The Associated Press April 12, 2010, 9:24AM ET

Analysis: Mo. Senate panel seeks to end programs

Chafed over a perceived reluctance by colleagues to cut government programs, some Republican Missouri senators have resorted to quoting an observation made nearly a half-century ago by Ronald Reagan.

"Government programs, once launched, never disappear," the future president said in a 1964 speech in support of Republican presidential candidate Barry Goldwater. "Actually, a government bureau is the nearest thing to eternal life we'll ever see on this earth."

In that regard, the Missouri Senate Appropriations Committee took a step toward the impossible this past week. It voted to eliminate state funding for several government programs -- just not as many as some senators would have liked.

The Senate committee reduced general revenue expenditures by $506 million -- meeting Gov. Jay Nixon's budget-cutting goal for the more than $23.8 billion budget he proposed for 2011. Most of the cuts -- some slight, others major -- allowed government programs and services to continue.

But some programs will be gone when the new budget begins July 1, unless the full Senate and House reverse the work of the Senate committee. Some of the programs zeroed out of the budget include:

-- Career Ladder, established in 1985, which pays teachers an extra $1,500 to $5,000 annually for taking on extra duties such as after-school tutoring. Last year, about one-quarter of the public K-12 school teachers participated in the program. Before getting the ax, it had been due to receive $37.5 million in next year's budget.

-- Life Sciences Research Board, authorized under a 2003 law, which received nearly $21 million in 2009 and was budgeted for more than $13 million this year. The governor had proposed to drop that to $5 million next year before the Senate panel took it to zero.

-- Grants for the arts, humanities and public broadcasting. Included in that is a secretary of state's program that provided money for books, videos and audio recordings at libraries. The House proposed to reduce funding for each of those programs. The Senate struck them out.

-- Missouri Scholars and Fine Arts academies, a pair of three-week summer programs for gifted high school students. Recently funded at over $700,00, the academies were cut to $259,000 in the current budget and would get nothing next year. Sen. Kurt Schaefer, R-Columbia, said he fears the academies will have to close. Sen. Chuck Purgason, R-Caulfield, a proponent of the cut, volunteered to donate $100 for a private-fundraising drive.

-- A video project that records the stories of World War II veterans. About 1,300 videos already have been produced, and a Chesterfield-based company has spent more than $1.7 million of state money. The Senate panel said "no" to funding an additional $300,000 next year.

-- Grants for programs that train adults who want to start agricultural businesses. The programs spent more than $350,000 in 2009 but were reduced to $200,000 this year. The Senate panel opted for nothing next year.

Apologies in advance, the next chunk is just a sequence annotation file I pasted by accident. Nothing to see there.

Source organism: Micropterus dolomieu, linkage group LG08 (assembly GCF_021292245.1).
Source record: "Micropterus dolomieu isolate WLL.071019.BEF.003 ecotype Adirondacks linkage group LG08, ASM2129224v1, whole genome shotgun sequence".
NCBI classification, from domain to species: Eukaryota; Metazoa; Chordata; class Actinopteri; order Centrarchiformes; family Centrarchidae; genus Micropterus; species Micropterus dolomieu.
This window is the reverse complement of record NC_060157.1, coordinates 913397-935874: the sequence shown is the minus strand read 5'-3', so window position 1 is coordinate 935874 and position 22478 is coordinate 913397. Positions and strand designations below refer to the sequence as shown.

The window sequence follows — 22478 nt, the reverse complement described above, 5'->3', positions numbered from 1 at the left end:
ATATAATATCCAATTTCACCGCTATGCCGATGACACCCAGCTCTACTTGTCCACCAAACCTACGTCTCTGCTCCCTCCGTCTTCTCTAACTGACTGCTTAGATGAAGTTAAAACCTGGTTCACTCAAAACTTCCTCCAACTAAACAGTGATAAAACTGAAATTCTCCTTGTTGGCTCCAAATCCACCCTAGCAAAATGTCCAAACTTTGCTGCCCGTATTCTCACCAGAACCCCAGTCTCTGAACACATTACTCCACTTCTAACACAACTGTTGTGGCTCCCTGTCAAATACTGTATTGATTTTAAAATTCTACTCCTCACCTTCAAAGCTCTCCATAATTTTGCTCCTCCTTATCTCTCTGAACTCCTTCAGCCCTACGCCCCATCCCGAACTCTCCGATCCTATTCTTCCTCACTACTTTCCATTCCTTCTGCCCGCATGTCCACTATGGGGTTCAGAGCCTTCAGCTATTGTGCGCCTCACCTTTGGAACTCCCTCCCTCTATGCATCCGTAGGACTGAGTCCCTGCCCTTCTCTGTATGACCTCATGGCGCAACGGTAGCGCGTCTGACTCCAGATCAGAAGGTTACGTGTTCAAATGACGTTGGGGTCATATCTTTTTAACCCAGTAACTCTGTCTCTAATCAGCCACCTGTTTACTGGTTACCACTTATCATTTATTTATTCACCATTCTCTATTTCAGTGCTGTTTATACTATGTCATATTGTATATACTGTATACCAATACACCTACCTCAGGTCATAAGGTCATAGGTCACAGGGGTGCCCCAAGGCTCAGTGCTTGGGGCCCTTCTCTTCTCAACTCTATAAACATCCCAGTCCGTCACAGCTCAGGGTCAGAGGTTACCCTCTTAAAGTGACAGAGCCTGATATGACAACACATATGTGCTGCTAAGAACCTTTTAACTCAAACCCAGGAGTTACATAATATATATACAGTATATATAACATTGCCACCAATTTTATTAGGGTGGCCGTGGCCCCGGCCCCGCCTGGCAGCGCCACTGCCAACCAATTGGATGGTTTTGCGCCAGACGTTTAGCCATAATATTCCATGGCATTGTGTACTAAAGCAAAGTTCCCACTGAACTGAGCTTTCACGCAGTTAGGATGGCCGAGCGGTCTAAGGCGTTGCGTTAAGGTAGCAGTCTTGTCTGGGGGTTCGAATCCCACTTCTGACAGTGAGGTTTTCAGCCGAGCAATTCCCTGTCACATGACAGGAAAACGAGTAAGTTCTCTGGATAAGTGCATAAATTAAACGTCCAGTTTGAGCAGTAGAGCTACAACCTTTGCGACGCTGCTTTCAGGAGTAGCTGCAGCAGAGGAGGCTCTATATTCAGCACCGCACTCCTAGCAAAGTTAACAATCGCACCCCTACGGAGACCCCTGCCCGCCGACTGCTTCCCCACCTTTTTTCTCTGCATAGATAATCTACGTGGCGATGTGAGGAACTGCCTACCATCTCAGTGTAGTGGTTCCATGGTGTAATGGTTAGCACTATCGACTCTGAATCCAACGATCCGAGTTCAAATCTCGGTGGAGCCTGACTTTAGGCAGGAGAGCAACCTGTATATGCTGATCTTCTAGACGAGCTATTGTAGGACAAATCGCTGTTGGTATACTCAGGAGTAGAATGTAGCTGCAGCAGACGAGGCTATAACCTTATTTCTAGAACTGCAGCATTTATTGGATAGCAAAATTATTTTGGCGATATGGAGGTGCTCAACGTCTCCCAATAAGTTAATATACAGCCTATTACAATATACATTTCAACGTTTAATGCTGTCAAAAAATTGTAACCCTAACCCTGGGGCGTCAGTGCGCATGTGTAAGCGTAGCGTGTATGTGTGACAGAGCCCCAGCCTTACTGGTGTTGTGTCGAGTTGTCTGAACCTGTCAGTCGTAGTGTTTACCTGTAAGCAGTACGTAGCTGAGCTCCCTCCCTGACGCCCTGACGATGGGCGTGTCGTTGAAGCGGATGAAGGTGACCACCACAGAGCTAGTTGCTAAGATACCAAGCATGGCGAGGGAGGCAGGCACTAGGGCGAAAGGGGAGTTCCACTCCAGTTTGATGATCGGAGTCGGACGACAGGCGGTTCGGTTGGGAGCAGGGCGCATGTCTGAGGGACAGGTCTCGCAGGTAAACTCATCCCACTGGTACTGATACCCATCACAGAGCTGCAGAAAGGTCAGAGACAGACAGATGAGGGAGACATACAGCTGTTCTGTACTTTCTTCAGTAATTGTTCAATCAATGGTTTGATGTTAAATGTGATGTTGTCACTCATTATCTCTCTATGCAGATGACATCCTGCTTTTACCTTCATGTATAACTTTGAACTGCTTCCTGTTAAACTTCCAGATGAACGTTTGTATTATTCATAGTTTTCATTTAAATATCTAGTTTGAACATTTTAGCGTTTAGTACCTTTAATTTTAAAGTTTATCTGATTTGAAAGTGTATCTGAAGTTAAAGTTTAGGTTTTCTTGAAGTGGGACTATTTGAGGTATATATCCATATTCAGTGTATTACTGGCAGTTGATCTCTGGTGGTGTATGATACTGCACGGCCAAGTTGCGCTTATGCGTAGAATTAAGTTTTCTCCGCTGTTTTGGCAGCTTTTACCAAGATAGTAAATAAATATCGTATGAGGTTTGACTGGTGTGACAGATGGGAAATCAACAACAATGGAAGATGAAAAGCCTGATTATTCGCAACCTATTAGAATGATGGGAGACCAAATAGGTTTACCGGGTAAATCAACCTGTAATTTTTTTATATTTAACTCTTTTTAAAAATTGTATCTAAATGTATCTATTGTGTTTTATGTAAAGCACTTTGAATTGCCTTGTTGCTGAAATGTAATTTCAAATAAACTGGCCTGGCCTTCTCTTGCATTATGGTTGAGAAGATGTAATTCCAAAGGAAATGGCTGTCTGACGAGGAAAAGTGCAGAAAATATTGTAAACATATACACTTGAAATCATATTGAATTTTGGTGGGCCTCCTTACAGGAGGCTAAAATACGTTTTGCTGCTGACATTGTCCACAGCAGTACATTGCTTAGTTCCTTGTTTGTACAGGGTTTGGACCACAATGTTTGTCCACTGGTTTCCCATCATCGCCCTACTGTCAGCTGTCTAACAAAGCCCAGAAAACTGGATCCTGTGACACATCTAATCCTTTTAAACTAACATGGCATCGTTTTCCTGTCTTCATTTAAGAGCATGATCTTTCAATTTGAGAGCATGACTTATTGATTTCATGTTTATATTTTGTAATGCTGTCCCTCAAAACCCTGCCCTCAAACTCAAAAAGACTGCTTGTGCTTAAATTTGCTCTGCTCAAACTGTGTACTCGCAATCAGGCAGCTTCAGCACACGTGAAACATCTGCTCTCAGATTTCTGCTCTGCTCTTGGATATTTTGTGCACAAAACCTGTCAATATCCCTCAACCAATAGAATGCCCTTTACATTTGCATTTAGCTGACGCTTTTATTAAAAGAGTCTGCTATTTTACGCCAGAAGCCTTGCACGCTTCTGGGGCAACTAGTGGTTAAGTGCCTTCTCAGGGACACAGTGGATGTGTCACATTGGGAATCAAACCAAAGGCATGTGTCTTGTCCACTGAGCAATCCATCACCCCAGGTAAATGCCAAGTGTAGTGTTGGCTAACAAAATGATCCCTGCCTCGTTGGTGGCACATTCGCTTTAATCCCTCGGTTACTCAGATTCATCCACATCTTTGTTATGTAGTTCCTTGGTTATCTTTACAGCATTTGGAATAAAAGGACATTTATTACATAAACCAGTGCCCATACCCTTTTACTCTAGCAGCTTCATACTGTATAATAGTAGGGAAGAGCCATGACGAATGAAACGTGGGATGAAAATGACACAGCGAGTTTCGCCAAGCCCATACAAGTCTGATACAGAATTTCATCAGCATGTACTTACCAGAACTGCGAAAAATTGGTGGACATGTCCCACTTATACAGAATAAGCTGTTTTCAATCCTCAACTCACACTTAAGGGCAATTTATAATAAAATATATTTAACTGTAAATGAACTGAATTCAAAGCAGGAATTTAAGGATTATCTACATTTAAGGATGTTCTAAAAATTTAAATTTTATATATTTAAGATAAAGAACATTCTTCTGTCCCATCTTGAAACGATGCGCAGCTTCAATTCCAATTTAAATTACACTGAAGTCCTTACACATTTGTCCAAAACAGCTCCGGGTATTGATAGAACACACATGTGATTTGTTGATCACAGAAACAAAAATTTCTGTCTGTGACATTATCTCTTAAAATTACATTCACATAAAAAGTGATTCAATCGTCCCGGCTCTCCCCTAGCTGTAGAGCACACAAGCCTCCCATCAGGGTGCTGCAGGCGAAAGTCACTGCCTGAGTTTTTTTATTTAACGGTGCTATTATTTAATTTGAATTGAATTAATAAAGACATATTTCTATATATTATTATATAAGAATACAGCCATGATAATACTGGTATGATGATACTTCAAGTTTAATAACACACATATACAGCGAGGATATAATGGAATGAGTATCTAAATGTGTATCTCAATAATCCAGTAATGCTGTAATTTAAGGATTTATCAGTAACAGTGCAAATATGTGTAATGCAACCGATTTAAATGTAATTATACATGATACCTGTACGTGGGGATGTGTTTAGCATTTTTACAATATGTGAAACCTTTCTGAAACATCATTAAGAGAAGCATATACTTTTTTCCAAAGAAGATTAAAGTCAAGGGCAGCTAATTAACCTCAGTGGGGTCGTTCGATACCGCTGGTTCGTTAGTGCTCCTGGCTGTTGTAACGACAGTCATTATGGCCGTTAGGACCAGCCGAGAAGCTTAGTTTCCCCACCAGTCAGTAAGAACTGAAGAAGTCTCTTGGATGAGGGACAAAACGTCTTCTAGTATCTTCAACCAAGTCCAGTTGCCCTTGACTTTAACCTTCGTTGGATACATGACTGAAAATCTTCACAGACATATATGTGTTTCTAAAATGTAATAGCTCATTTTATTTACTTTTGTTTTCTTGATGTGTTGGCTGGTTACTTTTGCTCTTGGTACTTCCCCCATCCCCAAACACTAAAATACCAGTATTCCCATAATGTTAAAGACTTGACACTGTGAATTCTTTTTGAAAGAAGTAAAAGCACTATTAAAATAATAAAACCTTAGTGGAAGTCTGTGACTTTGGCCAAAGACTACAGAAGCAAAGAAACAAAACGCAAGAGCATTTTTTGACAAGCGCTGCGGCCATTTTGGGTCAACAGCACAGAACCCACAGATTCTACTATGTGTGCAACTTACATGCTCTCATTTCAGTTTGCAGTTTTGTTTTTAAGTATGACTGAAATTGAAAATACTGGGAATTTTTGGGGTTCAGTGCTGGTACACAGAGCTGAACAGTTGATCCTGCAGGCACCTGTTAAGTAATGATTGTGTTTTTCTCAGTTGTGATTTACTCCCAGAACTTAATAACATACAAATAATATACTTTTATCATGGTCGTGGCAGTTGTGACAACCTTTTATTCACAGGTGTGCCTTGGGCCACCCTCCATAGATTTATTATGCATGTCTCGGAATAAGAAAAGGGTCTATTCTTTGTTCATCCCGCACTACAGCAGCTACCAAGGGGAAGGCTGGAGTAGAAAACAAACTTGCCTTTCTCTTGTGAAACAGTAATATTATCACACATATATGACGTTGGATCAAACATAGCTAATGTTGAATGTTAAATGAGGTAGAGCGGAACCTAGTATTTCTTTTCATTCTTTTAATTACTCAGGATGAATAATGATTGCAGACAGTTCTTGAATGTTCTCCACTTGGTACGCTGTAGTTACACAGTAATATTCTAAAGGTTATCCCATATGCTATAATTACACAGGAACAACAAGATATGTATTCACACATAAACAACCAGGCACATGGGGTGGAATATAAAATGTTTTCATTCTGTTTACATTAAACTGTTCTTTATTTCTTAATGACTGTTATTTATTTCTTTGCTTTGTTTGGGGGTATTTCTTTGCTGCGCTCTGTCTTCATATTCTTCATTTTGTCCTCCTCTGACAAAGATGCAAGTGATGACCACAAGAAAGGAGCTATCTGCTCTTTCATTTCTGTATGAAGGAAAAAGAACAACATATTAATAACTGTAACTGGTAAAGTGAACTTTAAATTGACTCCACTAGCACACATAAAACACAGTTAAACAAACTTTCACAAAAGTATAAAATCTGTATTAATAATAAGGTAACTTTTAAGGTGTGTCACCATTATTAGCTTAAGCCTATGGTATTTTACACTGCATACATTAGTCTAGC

-- Aid to help pay off loans for University of Missouri-Columbia students who agree to work as large-animal veterinarians in rural areas lacking such professionals. The $120,000 annual program is in just its second year. State agriculture director Jon Hagler says it hasn't yet attracted new students into the large-animal practice. Eliminating its funding would mean no grants for next year, though students who already received money still would be bound to work in rural areas.

-- Youth tobacco prevention programs, which Nixon originally had recommended receive $500,000 next year. The House reduced that to $200,000. The Senate took that to zero.

The elimination of programs, while bemoaned by some on the 11-member Senate Appropriations Committee, did not go nearly far enough for other senators.

Sen. Jim Lembke, R-St. Louis, tried unsuccessfully to eliminate funding for numerous programs, including a $127,500 grant that helps retired Creve Coeur residents remain in their homes by paying for fix-it projects, chores and other aid.

In another example, Nixon wanted to eliminate a character education program in public schools, which got about $775,000 in this year's budget. But the House and Senate committee both opted to keep the program going with a $100,000 appropriation next year.

Sen. Tim Green, D-St. Louis, explained why eliminating programs can be so tough.

"You're affecting some person who benefits from them, so it's always going to be difficult," Green said.

A frustrated Lembke paraphrased Reagan.

"The closest thing to eternity is a government program," Lembke said. "It seems pretty accurate."

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EDITOR'S NOTE -- David A. Lieb has covered state government and politics for The Associated Press since 1995.


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